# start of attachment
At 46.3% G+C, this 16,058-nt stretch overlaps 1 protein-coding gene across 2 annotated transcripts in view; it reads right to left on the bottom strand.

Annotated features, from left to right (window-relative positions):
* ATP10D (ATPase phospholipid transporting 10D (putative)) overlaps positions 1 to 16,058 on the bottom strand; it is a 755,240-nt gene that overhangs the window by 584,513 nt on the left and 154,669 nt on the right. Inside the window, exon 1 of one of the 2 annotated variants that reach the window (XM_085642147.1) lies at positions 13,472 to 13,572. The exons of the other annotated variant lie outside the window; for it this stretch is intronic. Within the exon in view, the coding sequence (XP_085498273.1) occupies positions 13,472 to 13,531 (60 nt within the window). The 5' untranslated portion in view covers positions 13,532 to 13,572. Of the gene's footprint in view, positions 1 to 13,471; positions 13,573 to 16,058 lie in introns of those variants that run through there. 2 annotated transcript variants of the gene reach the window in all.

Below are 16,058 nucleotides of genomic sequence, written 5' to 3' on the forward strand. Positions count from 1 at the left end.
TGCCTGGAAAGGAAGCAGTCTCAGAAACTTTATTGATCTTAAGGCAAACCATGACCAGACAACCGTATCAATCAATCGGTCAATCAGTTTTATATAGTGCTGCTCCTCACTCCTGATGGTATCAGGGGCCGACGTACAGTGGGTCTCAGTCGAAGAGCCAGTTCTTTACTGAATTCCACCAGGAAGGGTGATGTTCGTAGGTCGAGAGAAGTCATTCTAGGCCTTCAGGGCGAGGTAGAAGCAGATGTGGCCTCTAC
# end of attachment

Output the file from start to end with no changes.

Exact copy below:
At 46.3% G+C, this 16,058-nt stretch overlaps 1 protein-coding gene across 2 annotated transcripts in view; it reads right to left on the bottom strand.

Annotated features, from left to right (window-relative positions):
* ATP10D (ATPase phospholipid transporting 10D (putative)) overlaps positions 1 to 16,058 on the bottom strand; it is a 755,240-nt gene that overhangs the window by 584,513 nt on the left and 154,669 nt on the right. Inside the window, exon 1 of one of the 2 annotated variants that reach the window (XM_085642147.1) lies at positions 13,472 to 13,572. The exons of the other annotated variant lie outside the window; for it this stretch is intronic. Within the exon in view, the coding sequence (XP_085498273.1) occupies positions 13,472 to 13,531 (60 nt within the window). The 5' untranslated portion in view covers positions 13,532 to 13,572. Of the gene's footprint in view, positions 1 to 13,471; positions 13,573 to 16,058 lie in introns of those variants that run through there. 2 annotated transcript variants of the gene reach the window in all.

Below are 16,058 nucleotides of genomic sequence, written 5' to 3' on the forward strand. Positions count from 1 at the left end.
TGCCTGGAAAGGAAGCAGTCTCAGAAACTTTATTGATCTTAAGGCAAACCATGACCAGACAACCGTATCAATCAATCGGTCAATCAGTTTTATATAGTGCTGCTCCTCACTCCTGATGGTATCAGGGGCCGACGTACAGTGGGTCTCAGTCGAAGAGCCAGTTCTTTACTGAATTCCACCAGGAAGGGTGATGTTCGTAGGTCGAGAGAAGTCATTCTAGGCCTTCAGGGCGAGGTAGAAGCAGATGTGGCCTCTAC